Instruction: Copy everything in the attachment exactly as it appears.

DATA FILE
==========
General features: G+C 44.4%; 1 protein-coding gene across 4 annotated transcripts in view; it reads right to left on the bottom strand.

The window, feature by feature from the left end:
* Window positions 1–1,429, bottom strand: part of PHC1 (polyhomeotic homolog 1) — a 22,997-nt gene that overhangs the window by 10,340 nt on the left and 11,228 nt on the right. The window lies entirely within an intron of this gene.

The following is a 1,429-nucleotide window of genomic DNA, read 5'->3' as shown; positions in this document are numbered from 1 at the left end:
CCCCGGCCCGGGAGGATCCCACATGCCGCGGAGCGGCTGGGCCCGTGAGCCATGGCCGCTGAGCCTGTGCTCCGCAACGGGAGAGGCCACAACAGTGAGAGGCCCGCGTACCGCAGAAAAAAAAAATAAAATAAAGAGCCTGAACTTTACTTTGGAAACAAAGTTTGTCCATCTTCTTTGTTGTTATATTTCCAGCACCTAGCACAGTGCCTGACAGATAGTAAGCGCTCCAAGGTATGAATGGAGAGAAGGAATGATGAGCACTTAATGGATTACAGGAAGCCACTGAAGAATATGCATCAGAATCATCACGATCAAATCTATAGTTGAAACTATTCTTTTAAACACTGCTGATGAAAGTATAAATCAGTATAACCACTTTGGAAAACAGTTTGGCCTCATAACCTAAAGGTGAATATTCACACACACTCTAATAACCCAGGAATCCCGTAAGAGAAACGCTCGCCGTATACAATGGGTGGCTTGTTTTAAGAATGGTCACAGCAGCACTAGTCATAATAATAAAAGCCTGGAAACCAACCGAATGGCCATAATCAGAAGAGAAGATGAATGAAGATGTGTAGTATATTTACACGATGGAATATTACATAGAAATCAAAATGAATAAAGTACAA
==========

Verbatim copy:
General features: G+C 44.4%; 1 protein-coding gene across 4 annotated transcripts in view; it reads right to left on the bottom strand.

The window, feature by feature from the left end:
* Window positions 1–1,429, bottom strand: part of PHC1 (polyhomeotic homolog 1) — a 22,997-nt gene that overhangs the window by 10,340 nt on the left and 11,228 nt on the right. The window lies entirely within an intron of this gene.

The following is a 1,429-nucleotide window of genomic DNA, read 5'->3' as shown; positions in this document are numbered from 1 at the left end:
CCCCGGCCCGGGAGGATCCCACATGCCGCGGAGCGGCTGGGCCCGTGAGCCATGGCCGCTGAGCCTGTGCTCCGCAACGGGAGAGGCCACAACAGTGAGAGGCCCGCGTACCGCAGAAAAAAAAAATAAAATAAAGAGCCTGAACTTTACTTTGGAAACAAAGTTTGTCCATCTTCTTTGTTGTTATATTTCCAGCACCTAGCACAGTGCCTGACAGATAGTAAGCGCTCCAAGGTATGAATGGAGAGAAGGAATGATGAGCACTTAATGGATTACAGGAAGCCACTGAAGAATATGCATCAGAATCATCACGATCAAATCTATAGTTGAAACTATTCTTTTAAACACTGCTGATGAAAGTATAAATCAGTATAACCACTTTGGAAAACAGTTTGGCCTCATAACCTAAAGGTGAATATTCACACACACTCTAATAACCCAGGAATCCCGTAAGAGAAACGCTCGCCGTATACAATGGGTGGCTTGTTTTAAGAATGGTCACAGCAGCACTAGTCATAATAATAAAAGCCTGGAAACCAACCGAATGGCCATAATCAGAAGAGAAGATGAATGAAGATGTGTAGTATATTTACACGATGGAATATTACATAGAAATCAAAATGAATAAAGTACAA